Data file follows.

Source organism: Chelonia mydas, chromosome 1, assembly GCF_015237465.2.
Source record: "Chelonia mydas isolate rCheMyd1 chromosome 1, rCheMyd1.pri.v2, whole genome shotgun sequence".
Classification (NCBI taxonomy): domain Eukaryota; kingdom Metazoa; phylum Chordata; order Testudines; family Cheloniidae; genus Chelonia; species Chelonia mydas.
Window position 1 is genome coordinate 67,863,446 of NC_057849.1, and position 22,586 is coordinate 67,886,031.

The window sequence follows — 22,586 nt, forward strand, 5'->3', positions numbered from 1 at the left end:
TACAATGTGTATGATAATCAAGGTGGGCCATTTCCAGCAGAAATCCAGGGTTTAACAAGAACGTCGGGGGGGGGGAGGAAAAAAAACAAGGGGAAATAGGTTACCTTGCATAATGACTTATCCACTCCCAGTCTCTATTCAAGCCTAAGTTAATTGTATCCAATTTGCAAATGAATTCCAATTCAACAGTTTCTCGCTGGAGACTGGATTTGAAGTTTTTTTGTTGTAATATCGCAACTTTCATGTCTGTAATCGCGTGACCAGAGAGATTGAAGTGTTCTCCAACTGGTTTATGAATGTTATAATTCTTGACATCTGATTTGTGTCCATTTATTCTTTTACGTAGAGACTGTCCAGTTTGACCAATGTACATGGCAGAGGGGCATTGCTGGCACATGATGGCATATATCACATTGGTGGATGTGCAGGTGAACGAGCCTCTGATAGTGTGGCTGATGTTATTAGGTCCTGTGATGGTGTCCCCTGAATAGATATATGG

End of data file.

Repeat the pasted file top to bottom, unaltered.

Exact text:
Source organism: Chelonia mydas, chromosome 1, assembly GCF_015237465.2.
Source record: "Chelonia mydas isolate rCheMyd1 chromosome 1, rCheMyd1.pri.v2, whole genome shotgun sequence".
Classification (NCBI taxonomy): domain Eukaryota; kingdom Metazoa; phylum Chordata; order Testudines; family Cheloniidae; genus Chelonia; species Chelonia mydas.
Window position 1 is genome coordinate 67,863,446 of NC_057849.1, and position 22,586 is coordinate 67,886,031.

The window sequence follows — 22,586 nt, forward strand, 5'->3', positions numbered from 1 at the left end:
TACAATGTGTATGATAATCAAGGTGGGCCATTTCCAGCAGAAATCCAGGGTTTAACAAGAACGTCGGGGGGGGGGAGGAAAAAAAACAAGGGGAAATAGGTTACCTTGCATAATGACTTATCCACTCCCAGTCTCTATTCAAGCCTAAGTTAATTGTATCCAATTTGCAAATGAATTCCAATTCAACAGTTTCTCGCTGGAGACTGGATTTGAAGTTTTTTTGTTGTAATATCGCAACTTTCATGTCTGTAATCGCGTGACCAGAGAGATTGAAGTGTTCTCCAACTGGTTTATGAATGTTATAATTCTTGACATCTGATTTGTGTCCATTTATTCTTTTACGTAGAGACTGTCCAGTTTGACCAATGTACATGGCAGAGGGGCATTGCTGGCACATGATGGCATATATCACATTGGTGGATGTGCAGGTGAACGAGCCTCTGATAGTGTGGCTGATGTTATTAGGTCCTGTGATGGTGTCCCCTGAATAGATATATGG